“Paper Tears,” an exhibition of all new works by artist Jaybo Monk opened recently at Soze Gallery in LA. I connected with him to discuss his new body of work, and how it relates to poetry, travel, what came before and what comes next.
K: Congratulations on a beautiful show and a really solid opening! How have you felt about the exhibit?
J: Thank you, to be honest I forget my work soon as it has been done. I consider every show like pages from a book that continuously get closer to its end , therefore I am more interested in the next page as the one I just have read.
K: This new work of yours in “Paper Tears” is quite an evolution from past works in a way I love. They are much smaller and feel more personal. Can you tell us a little about how you may have approached this series differently than works in the past?
J: Since I remember I always have drawn my ideas on paper before I even put them in words. Each morning I wake up out of a dream, I try to remember it in a visual form. What I normally do on a bigger scale is the result of more than one dream. In “Paper Tears” I show one dream at once. The medium I used is also more personal: pocket aquarelles, pencils, ink… they also have a kind of diary aspect in them, involving time between each piece.
As part of our ongoing partnership with In The Make, Beautiful/Decay is sharing a studio visit with artist Serena Cole. See the full studio visit and interview with Serena and other West Coast artists at www.inthemake.com.
Serena’s studio is in her Oakland apartment, a modest space that she has efficiently rigged to accommodate her needs. She’s set it up so that her studio takes up most of the apartment’s square footage, but she keeps things flexible with furnishings that are easily moved and rearranged. I’m always impressed with resourcefulness and am appreciative of the kind of ingenuity that comes out of necessity and that manages to circumvent a set of limitations. In fact, the idea of limitations kept coming up for me in thinking about Serena’s artwork because her pieces are very much visually dictated and confined by her reference material. Her work directly appropriates the fashion imagery of advertising campaigns and editorial spreads, highlighting the patterns and tropes used to elicit desire and encourage consumerism. In taking on this imagery, her work attempts to examine what is revealed about our collective psychology, the culture of consumption and escapism, and the complexity of fantasy. In our conversations, she acknowledged that she isn’t so much trying to create something new, but instead aims to deconstruct already existent imagery in the appropriation of it. But this is a slippery slope— in being so tightly tethered to the aesthetics of the fashion world, Serena’s work runs the risk of coming off as analogous instead of questioning. Serena is aware of this risk— in creating art within a framework already heavily loaded with well-established associations, value, and perimeters, she knows the trick is to get the viewer to recognize that there is actually a lot at stake amidst the glitz and glamour.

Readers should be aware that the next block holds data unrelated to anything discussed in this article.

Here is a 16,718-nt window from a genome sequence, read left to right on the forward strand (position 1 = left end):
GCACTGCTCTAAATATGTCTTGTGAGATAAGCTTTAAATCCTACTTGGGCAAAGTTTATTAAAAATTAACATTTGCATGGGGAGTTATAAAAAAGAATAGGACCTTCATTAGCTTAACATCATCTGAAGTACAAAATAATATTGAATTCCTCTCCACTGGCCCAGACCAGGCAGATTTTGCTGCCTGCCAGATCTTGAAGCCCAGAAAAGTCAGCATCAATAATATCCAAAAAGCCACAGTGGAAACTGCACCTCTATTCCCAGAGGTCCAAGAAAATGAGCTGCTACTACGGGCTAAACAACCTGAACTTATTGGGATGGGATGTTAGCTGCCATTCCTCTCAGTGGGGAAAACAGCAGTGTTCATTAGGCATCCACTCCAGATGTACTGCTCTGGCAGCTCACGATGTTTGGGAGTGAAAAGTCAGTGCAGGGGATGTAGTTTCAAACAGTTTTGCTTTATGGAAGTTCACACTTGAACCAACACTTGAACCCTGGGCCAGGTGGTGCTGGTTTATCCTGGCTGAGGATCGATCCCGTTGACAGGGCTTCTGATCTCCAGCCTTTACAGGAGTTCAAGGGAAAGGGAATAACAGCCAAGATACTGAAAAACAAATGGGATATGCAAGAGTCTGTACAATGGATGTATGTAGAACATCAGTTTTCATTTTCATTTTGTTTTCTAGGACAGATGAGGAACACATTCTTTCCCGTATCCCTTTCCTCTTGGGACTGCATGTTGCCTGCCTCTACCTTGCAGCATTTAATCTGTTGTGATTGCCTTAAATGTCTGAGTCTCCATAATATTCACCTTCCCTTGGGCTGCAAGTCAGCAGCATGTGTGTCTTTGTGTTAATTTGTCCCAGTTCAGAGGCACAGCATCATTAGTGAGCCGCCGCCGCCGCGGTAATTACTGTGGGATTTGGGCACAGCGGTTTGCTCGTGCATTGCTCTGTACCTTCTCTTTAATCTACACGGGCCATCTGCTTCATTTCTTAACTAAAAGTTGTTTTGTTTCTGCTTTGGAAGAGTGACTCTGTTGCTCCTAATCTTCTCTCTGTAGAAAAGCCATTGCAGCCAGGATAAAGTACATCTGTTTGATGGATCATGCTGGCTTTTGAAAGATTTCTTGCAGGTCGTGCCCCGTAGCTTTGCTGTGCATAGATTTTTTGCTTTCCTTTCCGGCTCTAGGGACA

The Queen of lush and juicy paint Allison Schulnik opened up her studio to Beautiful/Decay and Visual Creatures to give our readers insight into the world of sad hobo clowns and her painting and animation process. Allison discusses how her paintings inform her animations and vice versa, the long history of artists in her family, and how Los Angeles allows artists to have quiet time in the studio yet have a community.
Melissa Brown makes art which deliberately engages the precarious mental territory where reality and fantasy are indistinguishable, not in the sense of a narrative which may or may not be true, but in the sense of the inconsistency and vagaries of perception when vision gets a hard slap of imagination. A little over a year ago Beautiful/Decay did a studio visit with Melissa where we discussed her large scale prints (made with a steam roller) and scratch tickets collages of dizzying geometric complexity.
If you are lucky, once in a while you find an artist that helps you remember why you started getting into art in the first place. I first saw Dave Muller’s work in 2004 at his show ‘I Like Your Music’ at Blum & Poe, and at the time was just a fresh-faced college kid, only beginning to think about getting involved in the fine arts. I walked into this room full of his drawings of massive record sleeves – vibrant, colorful, and full of life – it was one of the first times that I remember feeling truly enthusiastic about art, not simply because I thought it looked cool, but because it seemed to speak to something about life that I was really excited about. It was a turning point for me in the way I interacted with art, and I’ve never thought about things the same way. For me, Dave Muller’s work is all about the good things that make life worth living – good music, good friends, a little messy, a lot of color, and a lot of fun. Dave has been one of my favorite artists since that fateful day, so I was thrilled to have the opportunity to talk to him about his work, his alternate life as a DJ, and his recent wall drawing at the new Cowboys Stadium.
A couple of weeks ago, we featured Mark Licari on the B/D blog, and the response was so positive that we decided to catch up with the man himself and ask him some questions about his work, squids, and life in LA. Licari’s world is full of sea creatures, crawling bugs, exploding volcanoes, and the degenerative force that turns a clean room into a big fat mess. In addition to his vibrant works on paper, elaborate lithographs, and hilarious sculptures, he also creates dramatic wall drawings that will make you ‘ooh’ and ‘ahh’ like a little kid. His show at the Monterey Museum of Art is on view through February 14th, so go check it out!